We are fortunate that the Delta Queen exists today and is operating in the trade for which she was designed—carrying passengers in river transport. It is true that she was not built until after the demise of most of the steamboat trade. Yet if one were to choose which paddle-wheeler to save for posterity from all the thousands constructed, the Delta Queen would have to rate among the top contenders because she represents the best of her kind—in terms of machinery, her sturdy steel hull, and the appointment of her cabins and lounges.

I am a regular rider on the Delta Queen , and three years ago, before she received a last-minute reprieve, I went sadly along on what was to be the last cruise. We started down from St. Paul, Minnesota, in heavy rain, yet all along the way a vast, damp concourse of people turned out to say farewell. They parked in hundreds on bluffs, blowing on their horns, they crowded on the bridges, they lined up along the great locks. Pulling away, the calliope blew “Auld Lang Syne.” Here and there a passing freight train, the ghost of the old competition with the riverboats, blew a mournful blast on the diesel horn and received that indescribable answering moan from the Delta Queen . Even in the secret parts of the river, which only boat travellers see, the occasional duck hunter or towboat captain paid his last respects. For many of us, steamboats, like fine old buildings, like steam locomotives, have souls.

Sometimes it seems that we never appreciate what we possess, physically or philosophically, until it is almost too late. So many great buildings are rubble now, so much of our railroad system is scrap. In just three years, when we will reach our long-anticipated two hundredth birthday, let us hope that there will be some vestiges of old America left to celebrate. Let us hope that a law which was not even intended to apply to this old river packet will not destroy the only living link with Mark Twain’s world.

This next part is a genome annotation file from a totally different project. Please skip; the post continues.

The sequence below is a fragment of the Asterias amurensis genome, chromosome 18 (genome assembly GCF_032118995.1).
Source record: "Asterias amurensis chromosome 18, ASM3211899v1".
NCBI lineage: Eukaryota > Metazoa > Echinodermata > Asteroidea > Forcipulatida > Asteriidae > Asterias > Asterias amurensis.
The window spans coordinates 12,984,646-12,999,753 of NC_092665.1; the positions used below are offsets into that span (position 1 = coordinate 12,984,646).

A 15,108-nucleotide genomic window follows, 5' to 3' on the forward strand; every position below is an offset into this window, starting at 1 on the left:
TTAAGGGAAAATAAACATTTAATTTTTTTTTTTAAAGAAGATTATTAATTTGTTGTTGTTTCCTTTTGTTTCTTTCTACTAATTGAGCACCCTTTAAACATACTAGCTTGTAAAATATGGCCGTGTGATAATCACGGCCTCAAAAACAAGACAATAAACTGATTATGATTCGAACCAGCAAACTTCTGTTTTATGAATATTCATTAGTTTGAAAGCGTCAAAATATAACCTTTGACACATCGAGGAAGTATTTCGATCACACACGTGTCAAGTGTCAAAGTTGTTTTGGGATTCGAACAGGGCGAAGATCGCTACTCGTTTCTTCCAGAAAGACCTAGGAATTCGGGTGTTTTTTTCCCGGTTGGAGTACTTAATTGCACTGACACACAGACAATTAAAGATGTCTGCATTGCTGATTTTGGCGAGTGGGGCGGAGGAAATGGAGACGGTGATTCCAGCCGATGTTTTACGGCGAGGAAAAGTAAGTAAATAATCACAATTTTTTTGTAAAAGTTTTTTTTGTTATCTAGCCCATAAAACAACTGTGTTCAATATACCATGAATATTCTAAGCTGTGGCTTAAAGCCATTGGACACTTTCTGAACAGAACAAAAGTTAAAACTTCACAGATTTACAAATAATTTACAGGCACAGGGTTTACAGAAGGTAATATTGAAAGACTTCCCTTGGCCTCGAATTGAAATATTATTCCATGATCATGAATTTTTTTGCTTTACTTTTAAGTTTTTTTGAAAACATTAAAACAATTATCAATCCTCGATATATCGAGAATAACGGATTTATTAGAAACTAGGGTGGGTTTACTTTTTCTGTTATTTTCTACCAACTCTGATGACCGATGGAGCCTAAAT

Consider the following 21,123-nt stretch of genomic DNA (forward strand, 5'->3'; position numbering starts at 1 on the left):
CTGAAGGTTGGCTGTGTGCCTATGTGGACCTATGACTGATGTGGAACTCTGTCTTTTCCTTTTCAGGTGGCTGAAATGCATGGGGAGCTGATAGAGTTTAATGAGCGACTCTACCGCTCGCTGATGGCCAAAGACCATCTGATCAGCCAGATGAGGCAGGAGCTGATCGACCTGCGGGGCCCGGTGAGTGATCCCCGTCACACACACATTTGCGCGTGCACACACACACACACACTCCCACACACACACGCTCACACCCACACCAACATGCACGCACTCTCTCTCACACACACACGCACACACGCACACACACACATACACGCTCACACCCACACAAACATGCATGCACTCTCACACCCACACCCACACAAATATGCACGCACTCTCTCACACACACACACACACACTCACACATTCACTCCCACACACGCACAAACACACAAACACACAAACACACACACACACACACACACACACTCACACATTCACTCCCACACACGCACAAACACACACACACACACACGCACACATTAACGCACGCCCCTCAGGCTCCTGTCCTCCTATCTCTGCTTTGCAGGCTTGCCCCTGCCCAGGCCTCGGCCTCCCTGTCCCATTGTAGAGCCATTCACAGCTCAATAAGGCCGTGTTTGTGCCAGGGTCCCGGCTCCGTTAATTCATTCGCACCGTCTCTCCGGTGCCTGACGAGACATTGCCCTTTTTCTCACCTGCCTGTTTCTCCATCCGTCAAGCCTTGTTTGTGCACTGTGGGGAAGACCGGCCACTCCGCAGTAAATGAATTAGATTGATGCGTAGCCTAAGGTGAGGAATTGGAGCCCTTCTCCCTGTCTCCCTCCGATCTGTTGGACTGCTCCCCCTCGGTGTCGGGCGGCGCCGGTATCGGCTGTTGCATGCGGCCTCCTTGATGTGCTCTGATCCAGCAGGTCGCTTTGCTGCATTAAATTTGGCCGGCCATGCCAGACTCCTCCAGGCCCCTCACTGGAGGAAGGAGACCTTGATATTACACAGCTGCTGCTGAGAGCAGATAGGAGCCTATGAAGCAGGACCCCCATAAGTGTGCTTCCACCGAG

I most respectfully urge this committee to report favorably the bills now under consideration so that all of us, the present generation and the coming one, may still enjoy this part of our heritage. For if the hour is late for much of our past and our traditions, it is not too late for the Delta Queen .

It is pleasant to report that after hearing a number of witnesses, pro and con, the Senate passed the bill unanimously by voice vote. Since the bill had already passed the House, the Delta Queen will be steaming the Mississippi for another five years at least.

Oliver Jensen

We are pleased to announce that on Tuesday evening, November 27, the first program will be presented in the new American Heritage Bicentennial television series undertaken by this company in association with The Wolper Organization and sponsored over the A.B.C. television network by Texaco, Inc. The inaugural program is entitled “The World Turned Upside Down” and deals with Cornwallis’ surrender to Washington at Yorktown. Consult your newspaper for the broadcast time.